The Nigerian army has rescued a girl who was kidnapped by terror group Boko Haram from a school in the Chibok village, Borno state, in April 2014. Rakiya Abubakar was found along with her her six-month-old baby by Nigerian troops near Ajigin, in Borno's Domboa Local Government area.

Abubakar was one of nearly 300 schoolgirls abducted from Chibok. Shortly after the mass-abduction, some 50 girls managed to escape.

Two Chibok girls were rescued by the army in November and May 2016 and a Boko Haram faction released another 21 girls following negotiations brokered by Switzerland and the Red Cross.

The Nigerian army explained that the girl was rescued during an investigation of arrested suspected Boko Haram terrorists.

"According to a preliminary investigation, it was discovered she is the daughter of Abubakar Gali Mulima and Habiba Abubakar of Chibok. She further stated that she was a student of Senior Secondary School Class 3B (SS 3B), before her abduction along with her colleagues on 14th April 2014 by the Boko Haram terrorists," read a statement by the army.

"Rakiya Abubakar is presently undergoing further medical investigation and would soon be released to the Borno State Government."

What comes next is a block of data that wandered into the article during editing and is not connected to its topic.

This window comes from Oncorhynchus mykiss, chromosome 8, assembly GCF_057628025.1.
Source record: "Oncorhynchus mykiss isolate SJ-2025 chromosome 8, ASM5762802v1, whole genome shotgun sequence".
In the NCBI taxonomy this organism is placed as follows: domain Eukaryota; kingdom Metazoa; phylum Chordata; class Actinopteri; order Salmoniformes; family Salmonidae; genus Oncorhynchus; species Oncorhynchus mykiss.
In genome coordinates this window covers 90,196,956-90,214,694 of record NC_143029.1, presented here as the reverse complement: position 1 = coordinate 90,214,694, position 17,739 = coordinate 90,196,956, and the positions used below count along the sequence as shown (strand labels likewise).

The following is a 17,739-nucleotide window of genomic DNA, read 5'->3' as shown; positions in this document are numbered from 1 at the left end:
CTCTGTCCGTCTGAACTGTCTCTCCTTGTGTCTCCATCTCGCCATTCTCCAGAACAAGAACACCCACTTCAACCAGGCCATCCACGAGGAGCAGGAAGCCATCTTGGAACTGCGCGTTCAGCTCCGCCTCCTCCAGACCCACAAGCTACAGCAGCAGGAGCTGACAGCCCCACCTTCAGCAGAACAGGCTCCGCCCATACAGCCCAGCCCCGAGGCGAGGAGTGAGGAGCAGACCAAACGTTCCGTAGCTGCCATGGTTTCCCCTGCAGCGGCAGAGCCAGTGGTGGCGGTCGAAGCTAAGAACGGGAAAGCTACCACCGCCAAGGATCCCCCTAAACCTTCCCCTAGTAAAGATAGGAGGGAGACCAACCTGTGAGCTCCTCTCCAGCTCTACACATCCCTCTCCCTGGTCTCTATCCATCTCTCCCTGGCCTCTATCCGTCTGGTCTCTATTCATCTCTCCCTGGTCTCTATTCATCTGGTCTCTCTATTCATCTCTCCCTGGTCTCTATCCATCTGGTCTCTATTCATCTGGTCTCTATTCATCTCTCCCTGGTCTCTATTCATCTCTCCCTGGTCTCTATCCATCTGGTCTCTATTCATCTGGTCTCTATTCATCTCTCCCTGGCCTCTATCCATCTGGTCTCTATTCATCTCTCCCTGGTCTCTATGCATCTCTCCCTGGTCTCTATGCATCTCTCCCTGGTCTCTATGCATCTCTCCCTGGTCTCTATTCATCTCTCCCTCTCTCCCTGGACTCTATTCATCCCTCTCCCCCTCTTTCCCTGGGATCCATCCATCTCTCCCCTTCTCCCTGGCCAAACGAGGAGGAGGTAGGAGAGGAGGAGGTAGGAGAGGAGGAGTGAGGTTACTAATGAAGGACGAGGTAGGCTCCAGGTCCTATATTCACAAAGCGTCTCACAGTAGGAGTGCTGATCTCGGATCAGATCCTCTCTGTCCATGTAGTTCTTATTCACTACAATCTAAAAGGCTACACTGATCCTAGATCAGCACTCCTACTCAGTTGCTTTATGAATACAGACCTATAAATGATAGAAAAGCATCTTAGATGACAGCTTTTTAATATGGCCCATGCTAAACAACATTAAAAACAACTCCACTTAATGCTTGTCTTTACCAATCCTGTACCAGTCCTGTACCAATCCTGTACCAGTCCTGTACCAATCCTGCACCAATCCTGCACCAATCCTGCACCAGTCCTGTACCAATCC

Although the Chibok abduction was not the first mass kidnapping carried out by Boko Haram, it was the only one that attracted international outrage.

It led to the creation of the global movement Bring Back Our Girls, which shone a spotlight on the deadly insurgency of Boko Haram that had previously been under-reported.

In addition to its ongoing military operation Lafiya Dole, Nigeria is leading a regional offensive – consisting of 8,700 troops from Nigeria, Niger, Chad, Cameroon and Benin – against Boko Haram.

The operations have scored some success, with soldiers recapturing key territories and releasing thousands of civilians held captive by the group.

Earlier in December, the Nigerian army claimed it had captured Boko Haram's last known stronghold in the Sambisa forest, Borno state.

However, the claim was quickly dismissed by Boko Haram's contested leader Abubakar Shekau, who accused Nigeria of spreading lies.

Security analysts have pointed out that declaring a victory over the group is premature, given that Boko Haram is still able to carry out attacks and recruit people.

Experts also warned that underlying issues such as disenfranchisement, poverty and strong links with Islamic State (Isis) would continue to pose major threats to stability in the region.


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